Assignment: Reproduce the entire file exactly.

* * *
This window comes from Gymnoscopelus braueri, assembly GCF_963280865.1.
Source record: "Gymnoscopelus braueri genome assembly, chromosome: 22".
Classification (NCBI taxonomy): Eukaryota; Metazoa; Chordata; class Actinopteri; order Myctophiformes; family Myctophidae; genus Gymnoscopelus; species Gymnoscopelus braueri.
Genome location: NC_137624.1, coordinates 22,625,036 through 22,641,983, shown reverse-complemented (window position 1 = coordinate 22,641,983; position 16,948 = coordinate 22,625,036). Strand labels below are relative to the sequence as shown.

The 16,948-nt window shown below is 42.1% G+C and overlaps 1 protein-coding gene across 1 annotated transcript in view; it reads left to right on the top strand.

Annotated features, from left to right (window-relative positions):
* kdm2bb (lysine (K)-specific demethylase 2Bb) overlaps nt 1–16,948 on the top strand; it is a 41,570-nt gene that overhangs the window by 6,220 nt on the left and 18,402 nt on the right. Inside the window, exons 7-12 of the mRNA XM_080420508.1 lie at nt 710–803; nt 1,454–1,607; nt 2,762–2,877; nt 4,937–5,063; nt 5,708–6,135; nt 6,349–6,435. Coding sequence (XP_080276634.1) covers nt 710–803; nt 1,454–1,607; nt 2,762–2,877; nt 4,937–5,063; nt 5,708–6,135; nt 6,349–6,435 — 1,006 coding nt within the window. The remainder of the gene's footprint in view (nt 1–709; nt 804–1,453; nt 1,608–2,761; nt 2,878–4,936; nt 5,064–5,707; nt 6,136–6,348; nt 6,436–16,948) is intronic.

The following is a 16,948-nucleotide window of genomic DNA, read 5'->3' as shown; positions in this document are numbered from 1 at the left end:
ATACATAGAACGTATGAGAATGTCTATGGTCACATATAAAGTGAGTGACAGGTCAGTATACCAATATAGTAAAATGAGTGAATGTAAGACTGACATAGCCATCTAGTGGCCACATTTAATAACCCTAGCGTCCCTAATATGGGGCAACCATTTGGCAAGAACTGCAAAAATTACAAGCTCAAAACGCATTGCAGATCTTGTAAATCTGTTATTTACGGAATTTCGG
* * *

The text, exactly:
This window comes from Gymnoscopelus braueri, assembly GCF_963280865.1.
Source record: "Gymnoscopelus braueri genome assembly, chromosome: 22".
Classification (NCBI taxonomy): Eukaryota; Metazoa; Chordata; class Actinopteri; order Myctophiformes; family Myctophidae; genus Gymnoscopelus; species Gymnoscopelus braueri.
Genome location: NC_137624.1, coordinates 22,625,036 through 22,641,983, shown reverse-complemented (window position 1 = coordinate 22,641,983; position 16,948 = coordinate 22,625,036). Strand labels below are relative to the sequence as shown.

The 16,948-nt window shown below is 42.1% G+C and overlaps 1 protein-coding gene across 1 annotated transcript in view; it reads left to right on the top strand.

Annotated features, from left to right (window-relative positions):
* kdm2bb (lysine (K)-specific demethylase 2Bb) overlaps nt 1–16,948 on the top strand; it is a 41,570-nt gene that overhangs the window by 6,220 nt on the left and 18,402 nt on the right. Inside the window, exons 7-12 of the mRNA XM_080420508.1 lie at nt 710–803; nt 1,454–1,607; nt 2,762–2,877; nt 4,937–5,063; nt 5,708–6,135; nt 6,349–6,435. Coding sequence (XP_080276634.1) covers nt 710–803; nt 1,454–1,607; nt 2,762–2,877; nt 4,937–5,063; nt 5,708–6,135; nt 6,349–6,435 — 1,006 coding nt within the window. The remainder of the gene's footprint in view (nt 1–709; nt 804–1,453; nt 1,608–2,761; nt 2,878–4,936; nt 5,064–5,707; nt 6,136–6,348; nt 6,436–16,948) is intronic.

The following is a 16,948-nucleotide window of genomic DNA, read 5'->3' as shown; positions in this document are numbered from 1 at the left end:
ATACATAGAACGTATGAGAATGTCTATGGTCACATATAAAGTGAGTGACAGGTCAGTATACCAATATAGTAAAATGAGTGAATGTAAGACTGACATAGCCATCTAGTGGCCACATTTAATAACCCTAGCGTCCCTAATATGGGGCAACCATTTGGCAAGAACTGCAAAAATTACAAGCTCAAAACGCATTGCAGATCTTGTAAATCTGTTATTTACGGAATTTCGG